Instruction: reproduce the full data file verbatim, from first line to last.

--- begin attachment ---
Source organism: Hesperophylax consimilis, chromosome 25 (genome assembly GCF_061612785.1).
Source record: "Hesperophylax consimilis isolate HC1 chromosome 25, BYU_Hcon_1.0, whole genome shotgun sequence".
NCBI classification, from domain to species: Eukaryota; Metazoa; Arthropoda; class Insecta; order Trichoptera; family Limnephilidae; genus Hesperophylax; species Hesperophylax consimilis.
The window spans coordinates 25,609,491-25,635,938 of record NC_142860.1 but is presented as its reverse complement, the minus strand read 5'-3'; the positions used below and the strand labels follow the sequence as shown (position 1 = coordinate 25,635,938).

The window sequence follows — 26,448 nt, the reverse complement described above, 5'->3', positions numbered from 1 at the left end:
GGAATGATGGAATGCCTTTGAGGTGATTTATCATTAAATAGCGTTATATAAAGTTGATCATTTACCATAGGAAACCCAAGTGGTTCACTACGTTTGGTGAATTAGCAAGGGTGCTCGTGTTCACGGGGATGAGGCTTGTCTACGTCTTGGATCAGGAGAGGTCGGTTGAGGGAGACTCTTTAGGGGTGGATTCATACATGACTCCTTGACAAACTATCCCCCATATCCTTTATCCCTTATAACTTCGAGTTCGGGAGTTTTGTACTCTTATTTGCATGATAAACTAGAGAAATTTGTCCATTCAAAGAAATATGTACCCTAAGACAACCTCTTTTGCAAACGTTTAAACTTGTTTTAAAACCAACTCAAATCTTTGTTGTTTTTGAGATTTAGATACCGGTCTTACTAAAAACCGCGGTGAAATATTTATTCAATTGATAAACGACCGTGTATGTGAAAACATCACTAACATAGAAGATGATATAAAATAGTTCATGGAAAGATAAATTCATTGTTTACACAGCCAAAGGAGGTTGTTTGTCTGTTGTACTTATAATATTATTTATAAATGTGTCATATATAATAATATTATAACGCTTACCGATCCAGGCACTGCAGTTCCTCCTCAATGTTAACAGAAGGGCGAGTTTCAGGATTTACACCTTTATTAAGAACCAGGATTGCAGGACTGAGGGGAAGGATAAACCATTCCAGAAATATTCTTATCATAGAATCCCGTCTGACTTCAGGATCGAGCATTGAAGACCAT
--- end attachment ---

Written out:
Source organism: Hesperophylax consimilis, chromosome 25 (genome assembly GCF_061612785.1).
Source record: "Hesperophylax consimilis isolate HC1 chromosome 25, BYU_Hcon_1.0, whole genome shotgun sequence".
NCBI classification, from domain to species: Eukaryota; Metazoa; Arthropoda; class Insecta; order Trichoptera; family Limnephilidae; genus Hesperophylax; species Hesperophylax consimilis.
The window spans coordinates 25,609,491-25,635,938 of record NC_142860.1 but is presented as its reverse complement, the minus strand read 5'-3'; the positions used below and the strand labels follow the sequence as shown (position 1 = coordinate 25,635,938).

The window sequence follows — 26,448 nt, the reverse complement described above, 5'->3', positions numbered from 1 at the left end:
GGAATGATGGAATGCCTTTGAGGTGATTTATCATTAAATAGCGTTATATAAAGTTGATCATTTACCATAGGAAACCCAAGTGGTTCACTACGTTTGGTGAATTAGCAAGGGTGCTCGTGTTCACGGGGATGAGGCTTGTCTACGTCTTGGATCAGGAGAGGTCGGTTGAGGGAGACTCTTTAGGGGTGGATTCATACATGACTCCTTGACAAACTATCCCCCATATCCTTTATCCCTTATAACTTCGAGTTCGGGAGTTTTGTACTCTTATTTGCATGATAAACTAGAGAAATTTGTCCATTCAAAGAAATATGTACCCTAAGACAACCTCTTTTGCAAACGTTTAAACTTGTTTTAAAACCAACTCAAATCTTTGTTGTTTTTGAGATTTAGATACCGGTCTTACTAAAAACCGCGGTGAAATATTTATTCAATTGATAAACGACCGTGTATGTGAAAACATCACTAACATAGAAGATGATATAAAATAGTTCATGGAAAGATAAATTCATTGTTTACACAGCCAAAGGAGGTTGTTTGTCTGTTGTACTTATAATATTATTTATAAATGTGTCATATATAATAATATTATAACGCTTACCGATCCAGGCACTGCAGTTCCTCCTCAATGTTAACAGAAGGGCGAGTTTCAGGATTTACACCTTTATTAAGAACCAGGATTGCAGGACTGAGGGGAAGGATAAACCATTCCAGAAATATTCTTATCATAGAATCCCGTCTGACTTCAGGATCGAGCATTGAAGACCAT